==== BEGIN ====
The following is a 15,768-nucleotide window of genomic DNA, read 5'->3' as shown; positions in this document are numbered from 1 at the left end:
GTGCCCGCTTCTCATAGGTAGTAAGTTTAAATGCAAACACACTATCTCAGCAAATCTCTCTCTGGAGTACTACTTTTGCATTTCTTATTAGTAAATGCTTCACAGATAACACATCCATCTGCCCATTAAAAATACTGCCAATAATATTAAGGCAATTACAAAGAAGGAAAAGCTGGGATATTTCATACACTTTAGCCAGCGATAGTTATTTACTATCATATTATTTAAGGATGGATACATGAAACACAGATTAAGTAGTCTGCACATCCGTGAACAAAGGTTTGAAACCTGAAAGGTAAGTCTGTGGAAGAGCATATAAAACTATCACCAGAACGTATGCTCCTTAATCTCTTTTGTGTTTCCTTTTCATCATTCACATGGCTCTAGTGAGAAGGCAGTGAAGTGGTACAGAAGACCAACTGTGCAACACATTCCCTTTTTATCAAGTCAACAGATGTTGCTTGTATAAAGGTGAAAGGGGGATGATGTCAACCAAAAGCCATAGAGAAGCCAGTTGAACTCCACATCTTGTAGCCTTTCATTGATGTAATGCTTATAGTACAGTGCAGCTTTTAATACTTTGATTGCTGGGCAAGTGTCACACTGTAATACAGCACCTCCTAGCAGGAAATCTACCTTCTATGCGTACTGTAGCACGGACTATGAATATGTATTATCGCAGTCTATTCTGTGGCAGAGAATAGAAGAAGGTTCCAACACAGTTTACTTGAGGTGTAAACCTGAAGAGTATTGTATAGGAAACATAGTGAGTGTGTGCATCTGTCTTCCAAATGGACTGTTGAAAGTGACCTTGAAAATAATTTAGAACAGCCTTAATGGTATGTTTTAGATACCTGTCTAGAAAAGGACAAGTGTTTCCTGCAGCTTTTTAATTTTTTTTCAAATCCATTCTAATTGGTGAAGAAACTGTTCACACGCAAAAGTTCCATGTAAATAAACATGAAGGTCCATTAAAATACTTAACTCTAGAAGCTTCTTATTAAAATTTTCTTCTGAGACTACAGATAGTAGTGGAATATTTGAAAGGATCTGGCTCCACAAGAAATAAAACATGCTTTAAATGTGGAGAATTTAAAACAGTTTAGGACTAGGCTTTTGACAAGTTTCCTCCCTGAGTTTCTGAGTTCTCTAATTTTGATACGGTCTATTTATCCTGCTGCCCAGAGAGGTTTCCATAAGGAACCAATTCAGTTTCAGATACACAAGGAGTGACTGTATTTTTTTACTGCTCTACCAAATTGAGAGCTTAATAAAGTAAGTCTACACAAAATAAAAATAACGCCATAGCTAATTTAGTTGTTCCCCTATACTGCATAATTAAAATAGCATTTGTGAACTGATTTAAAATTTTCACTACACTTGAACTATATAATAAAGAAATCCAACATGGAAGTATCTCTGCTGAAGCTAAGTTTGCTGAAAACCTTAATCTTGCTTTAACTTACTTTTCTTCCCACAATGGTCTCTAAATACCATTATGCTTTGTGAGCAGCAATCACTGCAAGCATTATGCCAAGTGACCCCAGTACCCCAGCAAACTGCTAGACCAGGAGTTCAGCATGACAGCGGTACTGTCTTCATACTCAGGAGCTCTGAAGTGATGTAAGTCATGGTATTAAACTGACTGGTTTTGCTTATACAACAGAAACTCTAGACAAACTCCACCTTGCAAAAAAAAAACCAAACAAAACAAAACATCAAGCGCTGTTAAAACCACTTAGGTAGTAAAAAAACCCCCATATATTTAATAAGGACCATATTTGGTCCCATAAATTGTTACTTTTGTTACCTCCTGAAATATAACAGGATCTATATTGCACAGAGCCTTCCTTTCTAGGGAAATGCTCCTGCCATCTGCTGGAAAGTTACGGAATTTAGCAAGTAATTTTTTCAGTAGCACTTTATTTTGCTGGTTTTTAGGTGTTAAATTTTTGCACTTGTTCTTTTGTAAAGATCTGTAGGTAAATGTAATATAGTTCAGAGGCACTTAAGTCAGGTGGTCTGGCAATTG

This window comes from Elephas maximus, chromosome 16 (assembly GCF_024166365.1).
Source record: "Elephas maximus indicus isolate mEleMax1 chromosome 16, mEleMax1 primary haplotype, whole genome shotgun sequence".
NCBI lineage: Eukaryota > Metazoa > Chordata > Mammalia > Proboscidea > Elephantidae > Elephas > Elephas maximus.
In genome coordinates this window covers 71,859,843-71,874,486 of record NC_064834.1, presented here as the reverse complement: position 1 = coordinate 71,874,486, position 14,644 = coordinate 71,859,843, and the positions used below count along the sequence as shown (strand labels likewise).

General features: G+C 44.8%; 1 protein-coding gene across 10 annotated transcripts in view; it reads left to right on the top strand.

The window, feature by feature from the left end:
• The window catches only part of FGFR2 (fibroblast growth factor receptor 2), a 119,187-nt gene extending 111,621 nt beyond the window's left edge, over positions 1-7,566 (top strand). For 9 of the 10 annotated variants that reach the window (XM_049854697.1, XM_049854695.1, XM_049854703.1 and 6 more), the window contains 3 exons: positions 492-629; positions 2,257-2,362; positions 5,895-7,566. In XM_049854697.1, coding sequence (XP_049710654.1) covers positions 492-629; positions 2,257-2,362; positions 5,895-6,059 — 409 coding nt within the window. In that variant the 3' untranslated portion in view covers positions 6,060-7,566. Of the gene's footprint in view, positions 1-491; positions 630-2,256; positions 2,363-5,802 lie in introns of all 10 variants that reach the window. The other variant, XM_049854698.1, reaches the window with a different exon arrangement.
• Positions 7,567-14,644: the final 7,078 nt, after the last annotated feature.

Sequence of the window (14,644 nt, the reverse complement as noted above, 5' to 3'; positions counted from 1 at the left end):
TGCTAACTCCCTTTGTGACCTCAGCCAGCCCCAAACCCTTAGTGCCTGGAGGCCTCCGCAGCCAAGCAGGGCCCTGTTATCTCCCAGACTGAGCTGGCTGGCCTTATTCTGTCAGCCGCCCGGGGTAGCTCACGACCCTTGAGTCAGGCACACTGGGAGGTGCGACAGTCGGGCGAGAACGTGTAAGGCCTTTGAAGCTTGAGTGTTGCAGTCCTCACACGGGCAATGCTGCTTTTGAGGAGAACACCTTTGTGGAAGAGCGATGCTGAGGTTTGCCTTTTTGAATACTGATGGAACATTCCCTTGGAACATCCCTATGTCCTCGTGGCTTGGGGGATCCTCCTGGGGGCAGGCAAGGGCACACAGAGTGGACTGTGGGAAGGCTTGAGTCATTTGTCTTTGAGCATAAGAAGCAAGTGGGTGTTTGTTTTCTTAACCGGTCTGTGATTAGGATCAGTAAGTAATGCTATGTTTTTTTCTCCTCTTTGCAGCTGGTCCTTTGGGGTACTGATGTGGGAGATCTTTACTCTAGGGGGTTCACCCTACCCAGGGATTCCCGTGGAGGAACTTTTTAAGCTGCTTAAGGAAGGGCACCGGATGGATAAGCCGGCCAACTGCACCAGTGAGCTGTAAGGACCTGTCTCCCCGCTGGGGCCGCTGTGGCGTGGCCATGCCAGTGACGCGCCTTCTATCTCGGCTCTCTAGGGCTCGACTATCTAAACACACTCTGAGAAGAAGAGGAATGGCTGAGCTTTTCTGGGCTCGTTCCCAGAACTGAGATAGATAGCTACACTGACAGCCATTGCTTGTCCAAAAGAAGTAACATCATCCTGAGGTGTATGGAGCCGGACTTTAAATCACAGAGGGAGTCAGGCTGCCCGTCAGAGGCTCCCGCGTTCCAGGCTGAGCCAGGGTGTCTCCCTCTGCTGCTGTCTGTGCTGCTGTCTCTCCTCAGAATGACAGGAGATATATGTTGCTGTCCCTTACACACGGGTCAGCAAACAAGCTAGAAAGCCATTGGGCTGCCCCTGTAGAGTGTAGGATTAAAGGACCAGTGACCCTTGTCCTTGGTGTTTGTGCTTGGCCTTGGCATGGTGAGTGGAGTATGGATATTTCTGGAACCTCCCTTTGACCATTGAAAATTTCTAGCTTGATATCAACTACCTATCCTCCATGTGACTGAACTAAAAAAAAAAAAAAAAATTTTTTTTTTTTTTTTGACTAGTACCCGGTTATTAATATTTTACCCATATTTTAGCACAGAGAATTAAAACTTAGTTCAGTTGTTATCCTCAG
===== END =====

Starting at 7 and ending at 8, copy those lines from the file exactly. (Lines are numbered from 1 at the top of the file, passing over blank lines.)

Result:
General features: G+C 44.8%; 1 protein-coding gene across 10 annotated transcripts in view; it reads left to right on the top strand.

The window, feature by feature from the left end: